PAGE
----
GBP loss almost a cent against the USD following Carney’s remarks, though is currently only 0.3% down on Wednesday’s New York close, faring no worse than the JPY, CAD and SEK – also all -0.3% – and better than the NZD (-0.6%). AUD is 0.2% lower which the EUR and CHF are little changed
CAD is coming back from its worse level either side of comment by Bank of Canada Governor Stephen Poloz, who says he is watching to see if recent labour market moderation persists but also that the Bank is monitoring for renewed signs of froth in the housing market. Latest labour market data is tonight.
Fed speakers have included Charles Evans, Bob Kaplan, Neel Kashkari and James Bullard, none of whom are deviating from a relatively optimistic view of growth in 2020 – indeed some are expressing it with greater confidence in part due to reduced trade uncertainty – and the need to see a material change in the outlook to justify changing rates. Evans say explicitly that he “expects the Fed could go through 2020 without any interest rate changes”. This is also NAB’s view, but with risks skewed heavily in the direction of lower not higher rates.
US equity markets have entered the last hour of trading while the major indices 0.6-0.7% high and meaning the S&P has made a new intra-day record high of 3,275.6. All subsectors of the S&P are in the green while Boeing has recovered all of the losses it suffered on news on the 737 crash soon after take-off from Tehran on Wednesday as more international news agencies and governments report intelligence suggesting the plane was almost certainly shot down. We did find it strange here than the Iranian government could claim mechanical failure minutes after the crash, though a missile strike would do that, wouldn’t it?
US treasury yields are lower but are holding above the levels prevailing prior to Tuesday morning’s news of Iranian strikes on US military installations, 10s -2.5bps to 1.85%, 2s -0.8bp at 1.572 (latter unchanged from where we left them last night). .
Commodity markets see Brent crude 0.1% lower and WTI unchanged (so both benchmarks are now below start of year levels). Base metals are mostly higher (LMEX index up a quarter of a percent) while iron ore is about 1% lower. Gold has lost another $4 as geopolitical tensions further ease, now back at $1,553 having between briefly above $1,600 at mid-week.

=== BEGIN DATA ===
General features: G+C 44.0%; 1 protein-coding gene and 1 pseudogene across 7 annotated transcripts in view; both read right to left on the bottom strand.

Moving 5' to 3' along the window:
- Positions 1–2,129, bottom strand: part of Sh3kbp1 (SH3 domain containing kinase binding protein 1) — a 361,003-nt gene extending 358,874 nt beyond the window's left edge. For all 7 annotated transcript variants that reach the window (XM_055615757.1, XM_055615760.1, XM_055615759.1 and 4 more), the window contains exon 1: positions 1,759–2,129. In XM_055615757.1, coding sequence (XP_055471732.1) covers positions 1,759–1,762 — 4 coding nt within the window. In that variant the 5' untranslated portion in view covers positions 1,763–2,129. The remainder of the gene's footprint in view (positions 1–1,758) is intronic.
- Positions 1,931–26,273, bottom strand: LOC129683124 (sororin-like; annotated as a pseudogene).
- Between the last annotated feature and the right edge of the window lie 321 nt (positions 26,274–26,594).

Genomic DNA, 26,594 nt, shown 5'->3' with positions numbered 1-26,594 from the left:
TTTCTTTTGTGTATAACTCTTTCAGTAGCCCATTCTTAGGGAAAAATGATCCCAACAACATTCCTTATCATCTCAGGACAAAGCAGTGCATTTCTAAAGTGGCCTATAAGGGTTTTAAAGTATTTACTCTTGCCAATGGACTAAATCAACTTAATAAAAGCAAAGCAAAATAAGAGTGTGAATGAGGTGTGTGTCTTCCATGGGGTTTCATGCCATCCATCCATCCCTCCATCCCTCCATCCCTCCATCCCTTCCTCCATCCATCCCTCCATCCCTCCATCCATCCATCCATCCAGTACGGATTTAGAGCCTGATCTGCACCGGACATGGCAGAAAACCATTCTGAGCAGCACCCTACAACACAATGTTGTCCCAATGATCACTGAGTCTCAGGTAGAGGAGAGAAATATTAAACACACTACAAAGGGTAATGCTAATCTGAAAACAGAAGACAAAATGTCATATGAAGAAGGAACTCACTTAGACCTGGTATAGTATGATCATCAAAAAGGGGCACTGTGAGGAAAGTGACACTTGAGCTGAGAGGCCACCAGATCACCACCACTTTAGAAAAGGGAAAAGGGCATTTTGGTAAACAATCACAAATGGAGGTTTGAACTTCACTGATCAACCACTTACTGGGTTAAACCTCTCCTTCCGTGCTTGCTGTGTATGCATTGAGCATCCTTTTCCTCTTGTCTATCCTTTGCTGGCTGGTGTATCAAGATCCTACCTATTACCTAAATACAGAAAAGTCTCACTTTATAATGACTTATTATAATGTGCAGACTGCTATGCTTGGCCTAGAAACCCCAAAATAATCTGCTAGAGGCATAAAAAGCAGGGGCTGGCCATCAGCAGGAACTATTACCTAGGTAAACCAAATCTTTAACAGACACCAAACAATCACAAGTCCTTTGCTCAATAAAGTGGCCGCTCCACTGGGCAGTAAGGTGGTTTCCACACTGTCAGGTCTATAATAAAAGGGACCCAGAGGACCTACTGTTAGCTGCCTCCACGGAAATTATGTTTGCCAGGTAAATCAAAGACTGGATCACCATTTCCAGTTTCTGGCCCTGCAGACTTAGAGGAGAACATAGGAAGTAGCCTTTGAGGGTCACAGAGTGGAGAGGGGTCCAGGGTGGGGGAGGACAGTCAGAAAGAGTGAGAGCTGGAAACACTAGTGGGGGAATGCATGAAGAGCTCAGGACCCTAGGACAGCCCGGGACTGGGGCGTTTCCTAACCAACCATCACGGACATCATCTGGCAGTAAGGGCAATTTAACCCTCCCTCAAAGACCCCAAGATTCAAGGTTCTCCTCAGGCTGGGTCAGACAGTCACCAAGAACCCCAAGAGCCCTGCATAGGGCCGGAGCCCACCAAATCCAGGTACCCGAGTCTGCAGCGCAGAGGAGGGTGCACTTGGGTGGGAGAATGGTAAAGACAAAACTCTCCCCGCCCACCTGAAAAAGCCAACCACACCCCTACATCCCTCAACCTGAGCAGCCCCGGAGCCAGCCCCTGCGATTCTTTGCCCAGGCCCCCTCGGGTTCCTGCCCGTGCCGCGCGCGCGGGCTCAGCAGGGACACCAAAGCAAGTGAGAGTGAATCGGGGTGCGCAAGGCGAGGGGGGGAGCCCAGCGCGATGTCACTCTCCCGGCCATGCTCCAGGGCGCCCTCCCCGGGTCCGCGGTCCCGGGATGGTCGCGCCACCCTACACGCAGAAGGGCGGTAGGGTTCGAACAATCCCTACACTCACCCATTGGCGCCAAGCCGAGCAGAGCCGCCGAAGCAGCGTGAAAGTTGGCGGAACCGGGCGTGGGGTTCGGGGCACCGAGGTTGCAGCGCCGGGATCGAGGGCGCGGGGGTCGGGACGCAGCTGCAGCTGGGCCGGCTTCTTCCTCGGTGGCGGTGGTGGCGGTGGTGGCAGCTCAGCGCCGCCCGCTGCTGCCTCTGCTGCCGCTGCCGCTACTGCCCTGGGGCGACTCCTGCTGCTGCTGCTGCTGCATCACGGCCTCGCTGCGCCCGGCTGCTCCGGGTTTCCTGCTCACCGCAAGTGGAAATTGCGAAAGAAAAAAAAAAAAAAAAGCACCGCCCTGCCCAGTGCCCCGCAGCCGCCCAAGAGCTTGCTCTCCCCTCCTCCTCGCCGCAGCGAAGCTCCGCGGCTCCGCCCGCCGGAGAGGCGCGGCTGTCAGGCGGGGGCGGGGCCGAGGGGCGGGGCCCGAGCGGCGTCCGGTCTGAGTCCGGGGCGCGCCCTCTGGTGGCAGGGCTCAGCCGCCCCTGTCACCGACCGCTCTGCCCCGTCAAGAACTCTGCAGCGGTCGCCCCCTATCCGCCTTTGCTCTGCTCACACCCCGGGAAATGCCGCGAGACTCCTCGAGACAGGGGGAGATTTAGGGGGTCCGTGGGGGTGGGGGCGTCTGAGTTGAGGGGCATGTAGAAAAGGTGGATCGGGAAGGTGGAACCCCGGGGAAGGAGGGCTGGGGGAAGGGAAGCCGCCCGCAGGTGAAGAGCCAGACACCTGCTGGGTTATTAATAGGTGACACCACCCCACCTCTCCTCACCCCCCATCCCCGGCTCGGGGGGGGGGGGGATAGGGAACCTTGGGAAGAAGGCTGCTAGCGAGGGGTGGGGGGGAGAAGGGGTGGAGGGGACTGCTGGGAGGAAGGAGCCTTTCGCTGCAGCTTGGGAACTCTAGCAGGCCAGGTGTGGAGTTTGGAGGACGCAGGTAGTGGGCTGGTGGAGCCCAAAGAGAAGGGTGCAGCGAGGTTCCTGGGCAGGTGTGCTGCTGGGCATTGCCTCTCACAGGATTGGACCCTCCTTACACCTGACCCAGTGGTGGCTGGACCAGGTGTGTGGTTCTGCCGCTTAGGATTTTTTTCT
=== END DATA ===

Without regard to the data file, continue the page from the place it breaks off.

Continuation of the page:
AU Retail Sales, the week’s local economic highlight, is due at 11:30 ET. Sales likely strengthened on Black Friday sales and is forecast to show a rise of 0.5% after 0.1% in October, consistent with the NAB Cashless retail sales index. The trend in sales has deteriorated, such that faster growth in November partly reflects the increased popularity of Black Friday/Cyber Monday sales, but where Monday fell in December this year. This shift in spending patterns has been mostly captured in the seasonal adjustment of the data, but if sales exceed our forecast that could reflect a bring forward of Xmas spending, where December sales have become less important over time.
It’s US payrolls Friday where the consensus is for non-farm payroll employment to rise by 160k (with the whisper number likely a bit higher after this week’s ADP and non-manufacturing ISM employment reads, notwithstanding the weak manufacturing ISM employment sub-index). The unemployment rate is seen steady at 3.5% and Average Hourly Earnings also unchanged at 3.1% yr/yr.
Canada also has its December labour market report – hugely volatile of late – with the consensus calling for a 25k rise after -71.2k in November.